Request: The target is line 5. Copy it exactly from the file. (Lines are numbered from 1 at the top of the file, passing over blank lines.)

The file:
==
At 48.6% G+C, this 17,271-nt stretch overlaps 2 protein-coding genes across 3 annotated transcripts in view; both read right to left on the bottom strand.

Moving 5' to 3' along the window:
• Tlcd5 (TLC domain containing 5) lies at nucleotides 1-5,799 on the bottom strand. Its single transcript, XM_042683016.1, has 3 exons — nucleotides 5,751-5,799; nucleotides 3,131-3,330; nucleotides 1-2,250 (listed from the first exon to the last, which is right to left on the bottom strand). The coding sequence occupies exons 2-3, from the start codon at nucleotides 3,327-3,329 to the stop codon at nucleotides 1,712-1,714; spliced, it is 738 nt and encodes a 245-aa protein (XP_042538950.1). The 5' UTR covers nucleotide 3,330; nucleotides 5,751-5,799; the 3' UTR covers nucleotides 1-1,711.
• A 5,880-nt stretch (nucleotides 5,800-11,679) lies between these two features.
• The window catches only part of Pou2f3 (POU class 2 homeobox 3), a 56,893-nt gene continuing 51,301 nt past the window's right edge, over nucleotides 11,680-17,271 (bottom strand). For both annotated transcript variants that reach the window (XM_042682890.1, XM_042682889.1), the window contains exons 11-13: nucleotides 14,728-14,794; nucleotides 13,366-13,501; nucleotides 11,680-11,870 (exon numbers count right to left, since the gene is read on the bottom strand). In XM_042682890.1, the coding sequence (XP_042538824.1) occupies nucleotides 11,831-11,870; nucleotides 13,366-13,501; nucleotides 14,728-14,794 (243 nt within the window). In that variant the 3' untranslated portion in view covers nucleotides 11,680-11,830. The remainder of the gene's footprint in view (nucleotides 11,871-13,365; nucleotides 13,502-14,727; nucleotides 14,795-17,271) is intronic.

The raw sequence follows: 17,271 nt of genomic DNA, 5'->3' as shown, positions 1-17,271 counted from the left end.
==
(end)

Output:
• The window catches only part of Pou2f3 (POU class 2 homeobox 3), a 56,893-nt gene continuing 51,301 nt past the window's right edge, over nucleotides 11,680-17,271 (bottom strand). For both annotated transcript variants that reach the window (XM_042682890.1, XM_042682889.1), the window contains exons 11-13: nucleotides 14,728-14,794; nucleotides 13,366-13,501; nucleotides 11,680-11,870 (exon numbers count right to left, since the gene is read on the bottom strand). In XM_042682890.1, the coding sequence (XP_042538824.1) occupies nucleotides 11,831-11,870; nucleotides 13,366-13,501; nucleotides 14,728-14,794 (243 nt within the window). In that variant the 3' untranslated portion in view covers nucleotides 11,680-11,830. The remainder of the gene's footprint in view (nucleotides 11,871-13,365; nucleotides 13,502-14,727; nucleotides 14,795-17,271) is intronic.